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Kady JLKR (Janet Ruttenberg) grew up in Dubuque, Iowa, a child art prodigy with a successful artist uncle based in Paris as a guide. Created at age 11, her collage Dubuque 4th Street Elevator decorated her father's orthodontics office: it shows Dubuque's famous funicular with passengers visible through the car windows and overgrown landscape with various animals, all subjects at the heart of her mature prints, paintings and multimedia works.

In 1949, the eighteen-year-old Janet was accepted by Mauricio Lasansky at his acclaimed University of Iowa print workshop. Two etchings made under Lasansky look like premonitions of the artist she is today. One portrays a family through their car window and the other shows a film projected in an Iowa City movie theater. The first prefigures her Park Avenue works developed from the late 1960s through the 1970s and the second is an intimation of the paintings into which she would begin to project her own videos around 2008–2009.

When she moved to New York from Chicago in 1965, Kady JLKR was inspired by watching traffic on Park Avenue with buildings and trees reflected off the cars. Park Avenue was her first extended project to celebrate New York and New Yorkers by orchestrating print making with photography and painting at an unprecedented scale. These works have not been seen in public since 1977 when they were exhibited in the Union Carbide Building at 270 Park Avenue. The exhibition included a 70-foot long frieze of 14 horizontal stainless steel panels with mixed media representations of car traffic on Park Avenue as a modern procession in profile, as hieratic as memorial images of ancient Egyptian royalty. Each car panel is itself etched, and sometimes painted with automotive enamel, so that the etching plate is itself developed as the work of art rather than simply a matrix for printing secondary images. Hinged over car windows are shaped etchings on paper that represent drivers and passengers unaware that they are being observed. An extensive portrait of modern urban consumer culture, the Park Avenue frieze celebrates car culture in keeping with Pop and New Realism paintings and films with cars as icons.

In the mid 1980s, Kady JLKR found a studio just steps from Central Park. The idea of painting in the Park held no special interest until walking through it one day, she was struck by the diversity of human interaction juxtaposed with the natural beauty of its surroundings and became inspired. By around 2008 she was a park regular, working out-of-doors in Impressionist fashion every day to capture the landscape looking south across the Sheep Meadow to the skyline along West 59th Street, a subject that she has already rendered in more than fifty enormous watercolor studies that are the basis for acrylics and oils of the same scale developed in her studio. These works are landscape variations with New Yorkers posed like pagans relaxing in Old Master images of the Golden Age. Stressing the sweep and structure of the landscape, the artist also incorporates the comings and goings of hundreds of characters, families, friends, sunbathers, lovers—all unwitting models for her brush or her camera.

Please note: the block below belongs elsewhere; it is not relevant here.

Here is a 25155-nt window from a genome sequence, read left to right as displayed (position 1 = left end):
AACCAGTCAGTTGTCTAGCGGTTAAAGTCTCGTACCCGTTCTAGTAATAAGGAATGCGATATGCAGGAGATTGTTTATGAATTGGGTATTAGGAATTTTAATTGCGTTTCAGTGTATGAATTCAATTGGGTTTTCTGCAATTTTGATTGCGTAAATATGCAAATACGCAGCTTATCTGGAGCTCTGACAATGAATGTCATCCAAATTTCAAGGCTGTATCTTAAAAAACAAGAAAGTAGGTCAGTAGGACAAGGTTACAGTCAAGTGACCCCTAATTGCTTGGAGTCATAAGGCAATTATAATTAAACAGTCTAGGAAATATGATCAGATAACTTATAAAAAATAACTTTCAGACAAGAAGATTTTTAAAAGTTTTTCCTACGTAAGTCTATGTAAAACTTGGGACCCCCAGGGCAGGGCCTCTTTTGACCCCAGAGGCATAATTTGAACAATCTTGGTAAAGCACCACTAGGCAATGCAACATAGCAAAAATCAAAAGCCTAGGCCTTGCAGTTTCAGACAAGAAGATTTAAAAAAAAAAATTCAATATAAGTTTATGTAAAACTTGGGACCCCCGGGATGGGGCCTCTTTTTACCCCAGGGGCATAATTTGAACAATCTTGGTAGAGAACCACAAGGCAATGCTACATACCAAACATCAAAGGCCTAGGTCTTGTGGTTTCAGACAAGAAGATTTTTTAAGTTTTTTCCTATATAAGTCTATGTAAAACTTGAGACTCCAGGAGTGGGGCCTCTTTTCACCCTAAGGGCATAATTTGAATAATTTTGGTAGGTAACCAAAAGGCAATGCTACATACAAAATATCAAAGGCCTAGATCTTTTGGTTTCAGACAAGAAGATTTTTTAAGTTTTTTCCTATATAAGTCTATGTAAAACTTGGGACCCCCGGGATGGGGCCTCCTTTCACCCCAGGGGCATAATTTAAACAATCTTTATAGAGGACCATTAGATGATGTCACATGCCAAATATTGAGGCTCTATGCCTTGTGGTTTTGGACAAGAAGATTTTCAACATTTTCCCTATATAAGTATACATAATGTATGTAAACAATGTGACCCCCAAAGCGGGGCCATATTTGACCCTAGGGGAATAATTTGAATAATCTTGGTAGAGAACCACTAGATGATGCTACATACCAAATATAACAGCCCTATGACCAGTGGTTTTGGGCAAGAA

Kady JLKR (Janet Ruttenberg) began painting at the age of five under the tutelage of an accomplished uncle, Abel Warshawsky, and by age eight she was spending summers studying in advanced programs at the Art Institute of Chicago. Her mother sent her to boarding school at age fourteen, she says, to prevent her from staying up all night painting. The plan had no effect.

She went on to study art at the University of Iowa under master printmaker Mauricio Lasansky. After her formal training, she deconstructed the canon, painstakingly copying beloved paintings and prints in order to tease out their secrets. With subsequent moves to Chicago and then to New York, and while raising four children and through the ensuing decades, she has continued to paint in the same enthralled, observant manner. There is a seductive blend of unfettered exuberance, technical mastery, and allusions to famous antecedents in Kady JLKR’s works. Her mature work maintains the illusion of an artist encountering the world as though for the first time.

Kady JLKR’s works have been exhibited at the Dubuque Museum of Art, the Museum of the City of New York, the Union Carbide Building in New York City, and recently in a Rail Curatorial Project exhibition, Singing in Unison, at Industry City in Brooklyn, New York. Her work is in the collections of the Metropolitan Museum of Art, the Philadelphia Museum of Art, and the Library of Congress in Washington DC, among others.


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